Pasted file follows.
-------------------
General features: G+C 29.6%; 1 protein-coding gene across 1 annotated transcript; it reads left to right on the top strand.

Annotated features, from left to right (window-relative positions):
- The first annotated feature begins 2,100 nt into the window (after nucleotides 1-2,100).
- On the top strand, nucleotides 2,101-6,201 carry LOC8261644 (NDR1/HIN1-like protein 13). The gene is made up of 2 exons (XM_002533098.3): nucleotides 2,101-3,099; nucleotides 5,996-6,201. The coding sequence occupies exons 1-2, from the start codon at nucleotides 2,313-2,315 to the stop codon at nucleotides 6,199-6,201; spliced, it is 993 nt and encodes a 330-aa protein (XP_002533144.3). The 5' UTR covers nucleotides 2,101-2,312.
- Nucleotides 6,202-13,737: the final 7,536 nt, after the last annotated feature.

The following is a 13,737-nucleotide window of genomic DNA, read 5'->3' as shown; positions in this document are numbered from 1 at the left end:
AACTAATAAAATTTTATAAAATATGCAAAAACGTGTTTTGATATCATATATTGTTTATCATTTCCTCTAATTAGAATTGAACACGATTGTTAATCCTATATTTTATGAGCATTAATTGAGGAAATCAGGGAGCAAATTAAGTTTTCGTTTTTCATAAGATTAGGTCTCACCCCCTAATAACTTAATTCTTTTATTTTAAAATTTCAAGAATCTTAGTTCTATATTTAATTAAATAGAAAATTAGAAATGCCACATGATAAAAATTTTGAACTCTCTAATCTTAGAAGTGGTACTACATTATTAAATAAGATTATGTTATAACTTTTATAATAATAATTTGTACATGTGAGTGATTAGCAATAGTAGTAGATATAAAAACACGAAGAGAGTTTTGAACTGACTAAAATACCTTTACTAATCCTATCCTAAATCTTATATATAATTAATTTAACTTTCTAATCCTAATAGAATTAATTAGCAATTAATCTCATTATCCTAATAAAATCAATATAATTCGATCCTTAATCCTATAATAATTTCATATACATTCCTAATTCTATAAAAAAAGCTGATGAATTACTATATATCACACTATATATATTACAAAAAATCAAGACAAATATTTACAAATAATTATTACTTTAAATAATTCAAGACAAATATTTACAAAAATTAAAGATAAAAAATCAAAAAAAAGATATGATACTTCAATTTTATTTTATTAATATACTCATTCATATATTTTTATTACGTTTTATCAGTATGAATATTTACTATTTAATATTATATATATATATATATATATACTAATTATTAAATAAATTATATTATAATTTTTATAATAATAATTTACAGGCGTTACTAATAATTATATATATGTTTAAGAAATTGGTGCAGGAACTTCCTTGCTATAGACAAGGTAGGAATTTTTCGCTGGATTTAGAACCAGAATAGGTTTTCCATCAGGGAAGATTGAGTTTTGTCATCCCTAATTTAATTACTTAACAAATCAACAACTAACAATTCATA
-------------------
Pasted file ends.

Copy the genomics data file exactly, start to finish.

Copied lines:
General features: G+C 29.6%; 1 protein-coding gene across 1 annotated transcript; it reads left to right on the top strand.

Annotated features, from left to right (window-relative positions):
- The first annotated feature begins 2,100 nt into the window (after nucleotides 1-2,100).
- On the top strand, nucleotides 2,101-6,201 carry LOC8261644 (NDR1/HIN1-like protein 13). The gene is made up of 2 exons (XM_002533098.3): nucleotides 2,101-3,099; nucleotides 5,996-6,201. The coding sequence occupies exons 1-2, from the start codon at nucleotides 2,313-2,315 to the stop codon at nucleotides 6,199-6,201; spliced, it is 993 nt and encodes a 330-aa protein (XP_002533144.3). The 5' UTR covers nucleotides 2,101-2,312.
- Nucleotides 6,202-13,737: the final 7,536 nt, after the last annotated feature.

The following is a 13,737-nucleotide window of genomic DNA, read 5'->3' as shown; positions in this document are numbered from 1 at the left end:
AACTAATAAAATTTTATAAAATATGCAAAAACGTGTTTTGATATCATATATTGTTTATCATTTCCTCTAATTAGAATTGAACACGATTGTTAATCCTATATTTTATGAGCATTAATTGAGGAAATCAGGGAGCAAATTAAGTTTTCGTTTTTCATAAGATTAGGTCTCACCCCCTAATAACTTAATTCTTTTATTTTAAAATTTCAAGAATCTTAGTTCTATATTTAATTAAATAGAAAATTAGAAATGCCACATGATAAAAATTTTGAACTCTCTAATCTTAGAAGTGGTACTACATTATTAAATAAGATTATGTTATAACTTTTATAATAATAATTTGTACATGTGAGTGATTAGCAATAGTAGTAGATATAAAAACACGAAGAGAGTTTTGAACTGACTAAAATACCTTTACTAATCCTATCCTAAATCTTATATATAATTAATTTAACTTTCTAATCCTAATAGAATTAATTAGCAATTAATCTCATTATCCTAATAAAATCAATATAATTCGATCCTTAATCCTATAATAATTTCATATACATTCCTAATTCTATAAAAAAAGCTGATGAATTACTATATATCACACTATATATATTACAAAAAATCAAGACAAATATTTACAAATAATTATTACTTTAAATAATTCAAGACAAATATTTACAAAAATTAAAGATAAAAAATCAAAAAAAAGATATGATACTTCAATTTTATTTTATTAATATACTCATTCATATATTTTTATTACGTTTTATCAGTATGAATATTTACTATTTAATATTATATATATATATATATATATACTAATTATTAAATAAATTATATTATAATTTTTATAATAATAATTTACAGGCGTTACTAATAATTATATATATGTTTAAGAAATTGGTGCAGGAACTTCCTTGCTATAGACAAGGTAGGAATTTTTCGCTGGATTTAGAACCAGAATAGGTTTTCCATCAGGGAAGATTGAGTTTTGTCATCCCTAATTTAATTACTTAACAAATCAACAACTAACAATTCATA